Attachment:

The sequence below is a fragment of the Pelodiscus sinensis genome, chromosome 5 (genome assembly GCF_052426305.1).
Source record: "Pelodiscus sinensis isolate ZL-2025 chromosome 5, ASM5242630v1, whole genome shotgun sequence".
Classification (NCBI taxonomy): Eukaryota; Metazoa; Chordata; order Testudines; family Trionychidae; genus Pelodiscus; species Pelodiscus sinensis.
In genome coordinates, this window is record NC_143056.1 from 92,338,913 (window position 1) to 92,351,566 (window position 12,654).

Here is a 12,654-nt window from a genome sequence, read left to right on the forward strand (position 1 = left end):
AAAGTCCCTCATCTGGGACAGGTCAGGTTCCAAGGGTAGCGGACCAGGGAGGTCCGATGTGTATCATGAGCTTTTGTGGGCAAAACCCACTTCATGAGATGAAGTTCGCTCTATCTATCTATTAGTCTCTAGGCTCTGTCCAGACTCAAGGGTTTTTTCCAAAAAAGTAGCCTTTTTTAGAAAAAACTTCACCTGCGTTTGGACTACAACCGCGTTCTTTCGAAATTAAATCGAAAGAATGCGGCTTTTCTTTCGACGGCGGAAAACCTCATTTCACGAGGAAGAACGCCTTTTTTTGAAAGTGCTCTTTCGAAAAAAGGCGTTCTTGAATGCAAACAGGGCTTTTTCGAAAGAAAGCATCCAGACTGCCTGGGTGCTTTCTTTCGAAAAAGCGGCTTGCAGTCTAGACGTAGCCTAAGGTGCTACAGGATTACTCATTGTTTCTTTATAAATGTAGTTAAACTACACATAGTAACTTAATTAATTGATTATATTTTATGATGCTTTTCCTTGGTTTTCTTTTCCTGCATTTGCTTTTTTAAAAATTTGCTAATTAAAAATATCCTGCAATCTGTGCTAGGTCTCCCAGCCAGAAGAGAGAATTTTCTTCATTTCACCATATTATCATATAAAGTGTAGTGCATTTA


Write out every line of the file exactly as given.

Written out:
The sequence below is a fragment of the Pelodiscus sinensis genome, chromosome 5 (genome assembly GCF_052426305.1).
Source record: "Pelodiscus sinensis isolate ZL-2025 chromosome 5, ASM5242630v1, whole genome shotgun sequence".
Classification (NCBI taxonomy): Eukaryota; Metazoa; Chordata; order Testudines; family Trionychidae; genus Pelodiscus; species Pelodiscus sinensis.
In genome coordinates, this window is record NC_143056.1 from 92,338,913 (window position 1) to 92,351,566 (window position 12,654).

Here is a 12,654-nt window from a genome sequence, read left to right on the forward strand (position 1 = left end):
AAAGTCCCTCATCTGGGACAGGTCAGGTTCCAAGGGTAGCGGACCAGGGAGGTCCGATGTGTATCATGAGCTTTTGTGGGCAAAACCCACTTCATGAGATGAAGTTCGCTCTATCTATCTATTAGTCTCTAGGCTCTGTCCAGACTCAAGGGTTTTTTCCAAAAAAGTAGCCTTTTTTAGAAAAAACTTCACCTGCGTTTGGACTACAACCGCGTTCTTTCGAAATTAAATCGAAAGAATGCGGCTTTTCTTTCGACGGCGGAAAACCTCATTTCACGAGGAAGAACGCCTTTTTTTGAAAGTGCTCTTTCGAAAAAAGGCGTTCTTGAATGCAAACAGGGCTTTTTCGAAAGAAAGCATCCAGACTGCCTGGGTGCTTTCTTTCGAAAAAGCGGCTTGCAGTCTAGACGTAGCCTAAGGTGCTACAGGATTACTCATTGTTTCTTTATAAATGTAGTTAAACTACACATAGTAACTTAATTAATTGATTATATTTTATGATGCTTTTCCTTGGTTTTCTTTTCCTGCATTTGCTTTTTTAAAAATTTGCTAATTAAAAATATCCTGCAATCTGTGCTAGGTCTCCCAGCCAGAAGAGAGAATTTTCTTCATTTCACCATATTATCATATAAAGTGTAGTGCATTTA